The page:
The brain is particularly sensitive to alcohol during its growth spurt period. To better understand the mechanism(s) involved, we studied the effects of ethanol on neurons freshly dissociated from the ventral tegmental area (VTA) in neonatal rats. Ethanol enhanced (35%) or depressed (45%) glycine-induced responses in VTA neurons (Ye et al., 2001a, 2001b). In this report, we investigated the role of protein kinase C (PKC) and protein kinase A (PKA) in ethanol-induced inhibition of glycine-activated current, using whole-cell patch-clamp technique. Ethanol inhibited glycine-activated current when it was coapplied with the agonist. This inhibition was enhanced when neurons were pretreated with ethanol before the subsequent coapplication of ethanol and glycine. Ethanol's inhibition of glycine-activated currents increased with the length of ethanol pretreatment time (ranging from 1 to 30 s), and reached the maximum at 30 s. However, this enhanced inhibition was not seen in the absence of internal ATP. In addition, phorbol-12-myristate-13-acetate (PMA, 100 nM), a PKC activator, markedly inhibited glycine-activated current. Blockade of PKC by chelerythrine or by PKC inhibitor peptide significantly attenuated ethanol-induced inhibition. Although partial increase of PKC activity by 1 nM PMA enhanced ethanol inhibition, pretreatment of ethanol did not increase ethanol inhibition after the neurons were treated with 100 nM PMA. These data suggest that ethanol and PKC share the same pathway to suppress glycine receptors. H-89 (1 μM), a selective PKA inhibitor, did not alter glycine-activated current or ethanol inhibition. Our observations suggest that activation of PKC (but not PKA) contributes to ethanol-induced inhibition of glycine receptors.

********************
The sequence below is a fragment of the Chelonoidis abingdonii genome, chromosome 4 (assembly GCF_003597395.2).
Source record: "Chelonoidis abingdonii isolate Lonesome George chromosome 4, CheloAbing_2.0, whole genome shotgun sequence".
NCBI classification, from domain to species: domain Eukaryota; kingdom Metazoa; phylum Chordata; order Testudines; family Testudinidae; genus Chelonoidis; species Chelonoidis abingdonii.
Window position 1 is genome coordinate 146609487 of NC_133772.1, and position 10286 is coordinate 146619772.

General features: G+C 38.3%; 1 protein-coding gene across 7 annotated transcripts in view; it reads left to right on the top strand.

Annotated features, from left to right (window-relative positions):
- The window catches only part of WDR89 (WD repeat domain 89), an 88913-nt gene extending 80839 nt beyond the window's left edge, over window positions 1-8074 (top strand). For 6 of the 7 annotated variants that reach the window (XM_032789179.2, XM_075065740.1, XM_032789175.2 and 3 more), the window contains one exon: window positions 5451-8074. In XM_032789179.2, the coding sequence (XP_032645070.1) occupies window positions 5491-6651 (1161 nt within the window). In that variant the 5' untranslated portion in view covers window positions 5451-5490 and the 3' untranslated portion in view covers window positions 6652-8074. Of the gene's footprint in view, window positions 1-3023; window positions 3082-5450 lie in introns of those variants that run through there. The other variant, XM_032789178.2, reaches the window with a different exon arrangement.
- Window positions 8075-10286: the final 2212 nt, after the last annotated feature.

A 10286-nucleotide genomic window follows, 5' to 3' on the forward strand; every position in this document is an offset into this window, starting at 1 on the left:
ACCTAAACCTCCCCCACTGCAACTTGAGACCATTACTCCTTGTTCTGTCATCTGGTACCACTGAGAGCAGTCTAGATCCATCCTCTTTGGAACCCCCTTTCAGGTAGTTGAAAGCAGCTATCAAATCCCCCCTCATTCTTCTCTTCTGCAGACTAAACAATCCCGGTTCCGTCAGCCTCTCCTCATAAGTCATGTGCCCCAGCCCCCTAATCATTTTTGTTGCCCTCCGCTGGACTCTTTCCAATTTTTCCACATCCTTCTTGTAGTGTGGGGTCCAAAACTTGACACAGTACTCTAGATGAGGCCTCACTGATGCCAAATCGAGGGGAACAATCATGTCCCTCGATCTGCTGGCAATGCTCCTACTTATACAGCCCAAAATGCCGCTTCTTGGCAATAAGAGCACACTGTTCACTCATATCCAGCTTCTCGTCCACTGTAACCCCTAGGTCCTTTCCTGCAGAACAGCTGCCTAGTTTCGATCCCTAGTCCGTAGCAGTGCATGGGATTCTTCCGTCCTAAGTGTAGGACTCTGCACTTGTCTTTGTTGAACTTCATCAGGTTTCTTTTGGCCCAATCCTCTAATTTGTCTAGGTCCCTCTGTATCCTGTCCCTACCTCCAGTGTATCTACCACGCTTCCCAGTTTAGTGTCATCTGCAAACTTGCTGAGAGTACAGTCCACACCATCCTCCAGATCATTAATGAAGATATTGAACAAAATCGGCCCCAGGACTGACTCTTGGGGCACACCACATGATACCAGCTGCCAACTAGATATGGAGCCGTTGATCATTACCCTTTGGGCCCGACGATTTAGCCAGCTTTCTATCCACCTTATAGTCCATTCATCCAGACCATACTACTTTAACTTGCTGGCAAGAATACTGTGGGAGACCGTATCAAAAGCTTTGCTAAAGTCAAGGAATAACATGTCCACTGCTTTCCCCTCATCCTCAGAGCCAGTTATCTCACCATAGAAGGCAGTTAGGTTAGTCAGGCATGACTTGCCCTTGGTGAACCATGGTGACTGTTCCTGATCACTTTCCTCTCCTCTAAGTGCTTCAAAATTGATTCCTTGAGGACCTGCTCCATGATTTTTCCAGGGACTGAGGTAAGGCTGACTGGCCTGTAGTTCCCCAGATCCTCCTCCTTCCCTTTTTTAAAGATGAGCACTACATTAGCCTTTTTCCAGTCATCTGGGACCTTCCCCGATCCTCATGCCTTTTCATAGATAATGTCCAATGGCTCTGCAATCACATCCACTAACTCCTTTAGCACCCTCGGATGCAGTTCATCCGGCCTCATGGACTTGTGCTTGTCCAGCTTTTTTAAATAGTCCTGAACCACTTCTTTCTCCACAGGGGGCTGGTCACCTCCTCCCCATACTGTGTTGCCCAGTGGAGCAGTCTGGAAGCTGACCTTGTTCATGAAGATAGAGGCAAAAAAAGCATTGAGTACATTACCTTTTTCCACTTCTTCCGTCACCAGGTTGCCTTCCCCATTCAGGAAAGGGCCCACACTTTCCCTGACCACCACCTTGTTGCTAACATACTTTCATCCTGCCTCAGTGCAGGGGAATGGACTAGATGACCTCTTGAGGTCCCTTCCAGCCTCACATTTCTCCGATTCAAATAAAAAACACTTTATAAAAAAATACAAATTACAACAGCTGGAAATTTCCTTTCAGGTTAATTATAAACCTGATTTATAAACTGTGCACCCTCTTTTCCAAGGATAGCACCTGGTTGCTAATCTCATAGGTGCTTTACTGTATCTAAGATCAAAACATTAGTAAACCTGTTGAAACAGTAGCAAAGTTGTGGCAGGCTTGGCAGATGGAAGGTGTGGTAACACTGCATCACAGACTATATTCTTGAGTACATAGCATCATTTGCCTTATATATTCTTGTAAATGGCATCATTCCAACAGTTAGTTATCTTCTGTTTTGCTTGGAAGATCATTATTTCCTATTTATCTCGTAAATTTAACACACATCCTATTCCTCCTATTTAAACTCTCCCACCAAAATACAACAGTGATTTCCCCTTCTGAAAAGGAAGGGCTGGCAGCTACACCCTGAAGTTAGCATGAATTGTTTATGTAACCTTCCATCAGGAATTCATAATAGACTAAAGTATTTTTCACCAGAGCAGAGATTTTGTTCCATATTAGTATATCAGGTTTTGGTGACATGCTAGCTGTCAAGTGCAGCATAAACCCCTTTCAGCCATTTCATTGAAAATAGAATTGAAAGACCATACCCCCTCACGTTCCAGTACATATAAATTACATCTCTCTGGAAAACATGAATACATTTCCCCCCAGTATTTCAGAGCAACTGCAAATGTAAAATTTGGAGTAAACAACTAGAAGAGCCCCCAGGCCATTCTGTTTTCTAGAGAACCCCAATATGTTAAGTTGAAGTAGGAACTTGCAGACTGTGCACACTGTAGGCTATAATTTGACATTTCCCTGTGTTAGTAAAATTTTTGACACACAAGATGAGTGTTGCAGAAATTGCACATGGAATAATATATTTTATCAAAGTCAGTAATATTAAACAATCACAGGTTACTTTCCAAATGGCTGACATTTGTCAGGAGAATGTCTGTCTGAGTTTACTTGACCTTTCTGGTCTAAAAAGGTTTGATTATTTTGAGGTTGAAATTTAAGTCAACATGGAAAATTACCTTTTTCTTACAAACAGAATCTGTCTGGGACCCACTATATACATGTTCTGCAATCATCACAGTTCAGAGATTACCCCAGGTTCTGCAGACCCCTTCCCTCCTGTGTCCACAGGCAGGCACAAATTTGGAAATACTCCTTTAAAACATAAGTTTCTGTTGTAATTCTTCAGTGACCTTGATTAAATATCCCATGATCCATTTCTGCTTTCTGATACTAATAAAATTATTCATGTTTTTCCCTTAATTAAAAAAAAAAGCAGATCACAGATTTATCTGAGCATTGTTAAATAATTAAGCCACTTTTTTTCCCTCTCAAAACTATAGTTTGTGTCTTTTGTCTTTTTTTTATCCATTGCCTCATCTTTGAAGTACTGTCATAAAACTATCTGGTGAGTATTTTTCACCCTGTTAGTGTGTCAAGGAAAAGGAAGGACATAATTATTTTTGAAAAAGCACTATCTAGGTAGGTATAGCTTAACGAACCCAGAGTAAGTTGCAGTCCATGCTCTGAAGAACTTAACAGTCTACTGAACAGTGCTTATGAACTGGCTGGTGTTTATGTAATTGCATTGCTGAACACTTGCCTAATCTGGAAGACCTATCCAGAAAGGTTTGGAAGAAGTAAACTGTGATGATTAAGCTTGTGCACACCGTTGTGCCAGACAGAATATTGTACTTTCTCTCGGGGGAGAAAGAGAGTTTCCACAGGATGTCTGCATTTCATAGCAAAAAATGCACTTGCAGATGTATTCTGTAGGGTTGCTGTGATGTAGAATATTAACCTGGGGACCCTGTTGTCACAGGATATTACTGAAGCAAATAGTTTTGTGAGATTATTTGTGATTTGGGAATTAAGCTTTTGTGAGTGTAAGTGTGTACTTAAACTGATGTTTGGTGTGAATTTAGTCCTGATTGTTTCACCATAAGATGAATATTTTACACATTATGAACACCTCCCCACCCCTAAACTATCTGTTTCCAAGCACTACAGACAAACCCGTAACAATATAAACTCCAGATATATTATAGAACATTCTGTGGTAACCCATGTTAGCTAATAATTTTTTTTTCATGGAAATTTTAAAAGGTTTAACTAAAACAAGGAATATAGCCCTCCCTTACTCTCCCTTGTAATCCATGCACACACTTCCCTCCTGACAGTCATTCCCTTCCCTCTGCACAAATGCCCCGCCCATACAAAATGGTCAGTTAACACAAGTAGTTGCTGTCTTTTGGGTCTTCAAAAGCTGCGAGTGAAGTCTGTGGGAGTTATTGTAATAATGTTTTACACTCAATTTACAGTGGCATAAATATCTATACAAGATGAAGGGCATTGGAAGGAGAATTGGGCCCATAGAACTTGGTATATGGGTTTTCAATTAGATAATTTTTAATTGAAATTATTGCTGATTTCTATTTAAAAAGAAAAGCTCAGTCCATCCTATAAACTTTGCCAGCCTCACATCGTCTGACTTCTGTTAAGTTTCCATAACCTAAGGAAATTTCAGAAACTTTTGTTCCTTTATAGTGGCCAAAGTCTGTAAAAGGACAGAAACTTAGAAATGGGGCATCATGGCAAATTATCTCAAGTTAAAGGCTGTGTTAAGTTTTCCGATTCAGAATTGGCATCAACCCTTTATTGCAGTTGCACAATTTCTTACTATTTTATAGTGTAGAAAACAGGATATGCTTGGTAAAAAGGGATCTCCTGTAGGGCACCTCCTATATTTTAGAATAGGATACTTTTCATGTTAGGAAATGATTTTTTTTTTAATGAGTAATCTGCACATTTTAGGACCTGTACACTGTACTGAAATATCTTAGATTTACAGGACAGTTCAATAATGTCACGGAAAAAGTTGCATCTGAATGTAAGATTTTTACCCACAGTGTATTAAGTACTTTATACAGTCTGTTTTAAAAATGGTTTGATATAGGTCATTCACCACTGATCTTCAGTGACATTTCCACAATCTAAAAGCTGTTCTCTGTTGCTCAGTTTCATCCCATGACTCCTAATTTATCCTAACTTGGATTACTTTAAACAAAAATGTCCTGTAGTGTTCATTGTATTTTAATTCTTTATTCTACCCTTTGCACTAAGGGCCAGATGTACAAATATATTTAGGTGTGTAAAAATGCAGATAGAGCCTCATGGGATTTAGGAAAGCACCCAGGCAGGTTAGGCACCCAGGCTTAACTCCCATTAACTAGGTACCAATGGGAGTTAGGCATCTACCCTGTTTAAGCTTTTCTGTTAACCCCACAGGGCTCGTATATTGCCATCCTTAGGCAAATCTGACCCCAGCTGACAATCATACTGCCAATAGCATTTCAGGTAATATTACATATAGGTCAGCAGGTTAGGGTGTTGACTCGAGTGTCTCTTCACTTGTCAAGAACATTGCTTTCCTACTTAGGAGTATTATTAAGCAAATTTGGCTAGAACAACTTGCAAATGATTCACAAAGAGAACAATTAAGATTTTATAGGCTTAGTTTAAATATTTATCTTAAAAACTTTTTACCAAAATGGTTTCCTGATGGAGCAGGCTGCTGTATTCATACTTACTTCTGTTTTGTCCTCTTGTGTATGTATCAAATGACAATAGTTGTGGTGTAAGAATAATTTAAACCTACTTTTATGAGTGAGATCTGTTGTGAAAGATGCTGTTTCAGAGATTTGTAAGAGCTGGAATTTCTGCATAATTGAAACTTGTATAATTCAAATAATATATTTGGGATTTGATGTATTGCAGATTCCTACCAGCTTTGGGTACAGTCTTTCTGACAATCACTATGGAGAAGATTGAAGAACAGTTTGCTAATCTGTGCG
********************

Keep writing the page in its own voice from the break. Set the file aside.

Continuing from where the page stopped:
|Original language||English (US)|
|Number of pages||9|
|Journal||Journal of Pharmacology and Experimental Therapeutics|
|State||Published - Mar 4 2002|
All Science Journal Classification (ASJC) codes
- Molecular Medicine